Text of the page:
As a landlord, you have a lot of different things to consider when taking on new tenants – including the type of tenancy agreement you want to offer.
Essentially, there are two types of different tenancy agreements: fixed and periodic.
If you’re relatively new to property, it can be confusing to know which one might be better for your situation.
Here is your "cheat sheet" outlining everything landlords need to know to better understand fixed and periodic tenancy agreements:
A fixed-term agreement runs for a predetermined amount of time.
They’re most often offered for time spans of six or 12 months, and they’re generally popular with both tenants and landlords, due to the stability and peace of mind it can provide for everyone involved.
Landlords will feel more secure knowing that you’ve got a fixed amount of rental income for a set period of time, and the tenant is secure in the knowledge that they have a stable home for a set period.
What’s more, you can also write potential rental increases into the agreement, which is something you can’t do under a periodic tenancy.
While a fixed agreement might sound like the best and most stable choice to make as a landlord, there are a few downsides to it to be mindful of.
Fixing the lease and the rental price for a term can put you at a disadvantage to any market forces that might see rents rise during the agreement.
It can also be difficult to remove a tenant if they aren’t the best fit or begin causing problems.
The inflexibility of a fixed-term agreement can also be of detriment if you find yourself in a situation where you have to suddenly sell the property, as the tenant legally has a right to stay in the property until the conclusion of the rental agreement.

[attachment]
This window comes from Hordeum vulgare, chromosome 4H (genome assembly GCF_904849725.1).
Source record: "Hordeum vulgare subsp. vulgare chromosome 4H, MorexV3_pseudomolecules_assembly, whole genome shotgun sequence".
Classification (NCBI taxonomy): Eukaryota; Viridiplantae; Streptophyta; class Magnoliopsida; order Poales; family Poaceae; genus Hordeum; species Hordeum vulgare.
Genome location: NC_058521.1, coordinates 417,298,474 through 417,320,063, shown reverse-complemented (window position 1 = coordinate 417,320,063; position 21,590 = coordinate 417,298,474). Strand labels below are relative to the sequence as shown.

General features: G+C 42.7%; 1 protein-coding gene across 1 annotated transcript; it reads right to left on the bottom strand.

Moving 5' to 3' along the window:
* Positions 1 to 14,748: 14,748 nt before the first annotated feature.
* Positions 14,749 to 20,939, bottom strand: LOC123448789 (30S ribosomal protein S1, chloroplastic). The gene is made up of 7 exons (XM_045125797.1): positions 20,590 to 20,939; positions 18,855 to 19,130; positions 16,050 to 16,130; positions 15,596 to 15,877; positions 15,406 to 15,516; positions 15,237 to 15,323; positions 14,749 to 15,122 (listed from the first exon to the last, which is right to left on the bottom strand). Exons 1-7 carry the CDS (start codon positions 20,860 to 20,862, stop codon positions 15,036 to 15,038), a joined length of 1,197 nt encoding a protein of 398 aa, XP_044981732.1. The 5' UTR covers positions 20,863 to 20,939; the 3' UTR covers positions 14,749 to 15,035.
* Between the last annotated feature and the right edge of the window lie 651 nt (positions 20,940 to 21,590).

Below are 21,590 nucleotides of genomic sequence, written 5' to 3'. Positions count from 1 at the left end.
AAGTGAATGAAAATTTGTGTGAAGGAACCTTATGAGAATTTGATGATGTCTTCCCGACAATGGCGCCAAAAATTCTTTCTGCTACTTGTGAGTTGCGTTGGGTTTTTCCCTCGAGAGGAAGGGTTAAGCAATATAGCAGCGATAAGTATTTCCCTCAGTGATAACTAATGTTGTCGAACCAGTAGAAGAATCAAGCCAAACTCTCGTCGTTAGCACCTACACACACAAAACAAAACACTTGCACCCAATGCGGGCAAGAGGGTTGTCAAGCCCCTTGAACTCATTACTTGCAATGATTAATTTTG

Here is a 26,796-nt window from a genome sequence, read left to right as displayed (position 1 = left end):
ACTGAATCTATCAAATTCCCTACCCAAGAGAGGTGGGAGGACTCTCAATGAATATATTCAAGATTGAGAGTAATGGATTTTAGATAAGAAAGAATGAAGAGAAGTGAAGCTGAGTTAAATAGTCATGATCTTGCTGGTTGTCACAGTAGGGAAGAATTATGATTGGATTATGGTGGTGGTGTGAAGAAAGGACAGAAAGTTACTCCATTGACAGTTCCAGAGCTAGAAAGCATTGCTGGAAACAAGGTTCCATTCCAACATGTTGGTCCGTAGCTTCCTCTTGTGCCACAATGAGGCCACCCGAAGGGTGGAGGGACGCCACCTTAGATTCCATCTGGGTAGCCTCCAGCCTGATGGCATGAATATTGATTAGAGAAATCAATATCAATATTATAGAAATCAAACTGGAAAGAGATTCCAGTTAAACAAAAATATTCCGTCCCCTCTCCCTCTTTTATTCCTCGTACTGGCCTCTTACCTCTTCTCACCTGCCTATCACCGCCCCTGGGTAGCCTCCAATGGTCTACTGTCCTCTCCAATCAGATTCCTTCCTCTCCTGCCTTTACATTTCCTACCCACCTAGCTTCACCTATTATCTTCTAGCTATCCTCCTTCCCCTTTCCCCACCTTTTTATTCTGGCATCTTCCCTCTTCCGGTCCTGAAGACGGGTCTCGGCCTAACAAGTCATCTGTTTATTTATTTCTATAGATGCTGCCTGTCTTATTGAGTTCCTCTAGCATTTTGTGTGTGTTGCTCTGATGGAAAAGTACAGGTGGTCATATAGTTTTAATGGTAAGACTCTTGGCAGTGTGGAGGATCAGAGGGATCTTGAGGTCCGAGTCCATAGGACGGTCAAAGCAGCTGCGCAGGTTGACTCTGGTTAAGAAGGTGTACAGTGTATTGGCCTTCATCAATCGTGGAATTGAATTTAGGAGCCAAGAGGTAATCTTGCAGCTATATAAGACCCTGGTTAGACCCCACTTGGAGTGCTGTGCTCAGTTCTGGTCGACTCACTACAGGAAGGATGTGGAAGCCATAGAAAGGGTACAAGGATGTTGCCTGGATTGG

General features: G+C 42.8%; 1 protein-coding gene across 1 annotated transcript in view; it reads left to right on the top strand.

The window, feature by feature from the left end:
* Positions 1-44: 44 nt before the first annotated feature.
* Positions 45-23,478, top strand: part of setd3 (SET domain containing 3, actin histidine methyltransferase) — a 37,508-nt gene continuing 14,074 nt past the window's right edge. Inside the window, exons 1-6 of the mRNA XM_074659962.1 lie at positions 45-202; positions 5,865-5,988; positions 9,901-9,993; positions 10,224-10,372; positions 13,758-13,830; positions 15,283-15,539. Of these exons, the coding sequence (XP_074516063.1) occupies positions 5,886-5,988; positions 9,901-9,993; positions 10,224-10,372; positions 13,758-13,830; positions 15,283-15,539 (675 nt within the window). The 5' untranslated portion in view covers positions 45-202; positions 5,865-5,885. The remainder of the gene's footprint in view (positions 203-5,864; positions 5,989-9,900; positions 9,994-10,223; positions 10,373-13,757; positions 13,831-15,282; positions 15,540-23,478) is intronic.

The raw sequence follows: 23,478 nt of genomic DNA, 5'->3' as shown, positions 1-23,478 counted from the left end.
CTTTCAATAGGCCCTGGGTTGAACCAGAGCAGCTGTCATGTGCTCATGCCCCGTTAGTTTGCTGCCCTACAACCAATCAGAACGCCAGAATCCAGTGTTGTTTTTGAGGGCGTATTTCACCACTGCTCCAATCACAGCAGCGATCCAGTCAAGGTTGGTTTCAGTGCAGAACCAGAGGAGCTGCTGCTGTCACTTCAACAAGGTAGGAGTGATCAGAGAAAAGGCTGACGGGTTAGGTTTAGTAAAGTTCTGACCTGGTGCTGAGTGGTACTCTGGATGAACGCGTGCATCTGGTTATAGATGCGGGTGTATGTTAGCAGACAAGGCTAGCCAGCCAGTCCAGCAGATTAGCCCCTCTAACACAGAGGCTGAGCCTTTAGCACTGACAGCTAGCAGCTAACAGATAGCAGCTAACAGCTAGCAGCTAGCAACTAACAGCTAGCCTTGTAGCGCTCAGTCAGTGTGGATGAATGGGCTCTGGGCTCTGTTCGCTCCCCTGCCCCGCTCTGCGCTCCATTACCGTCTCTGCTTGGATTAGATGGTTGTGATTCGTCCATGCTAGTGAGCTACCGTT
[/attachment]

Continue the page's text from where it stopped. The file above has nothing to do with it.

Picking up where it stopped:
This would limit your sale market to fellow investors, though there are some creative solutions you could entertain – such as offering the tenant a small “moving fee” to leave the premises should the property sell to owner-occupiers.
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A periodic agreement is one that runs from week to week or month to month.
Periodic agreements don’t have an end date, and as such there is a lot more flexibility around the decision to end the tenancy.
These types of tenancies usually occur when a tenant has reached the end of a fixed tenancy lease and keeps renting the property on a periodical agreement.
The tenant simply continues paying their rent on a weekly or monthly basis as usual.
There are several aspects to consider with a periodic lease.
If you have a really great tenant that you’d like to keep in your property, it can give you some peace of mind to lock them into a fixed-term contract, so you don’t lose them without fair warning.
A periodic contract also won’t give you the security you might need in terms of income, because it’s liable to change quite quickly and unpredictably.
Furthermore, given that the tenant can choose to terminate the agreement at any time they choose, this can be detrimental to your investment if it occurs during a downturn in the rental market.
While there’s always going to be a designated timeframe for the notice they’re required to give you – usually somewhere between two weeks and 60 days, depending on the laws in your relevant state or territory – it can still create stress if you have to find new tenants unexpectedly at relatively short notice.
Most often, landlords will decide to choose a fixed-term agreement to begin with, and are happy for that agreement to become periodic once the fixed-term is up.
Offering a fixed-term or periodic agreement depends entirely on your own personal situation and what will be most beneficial for you, your overall investment goals and long-term strategy.
If you’re having trouble deciding your next move, talk to your property manager for advice and input so you can make an informed decision.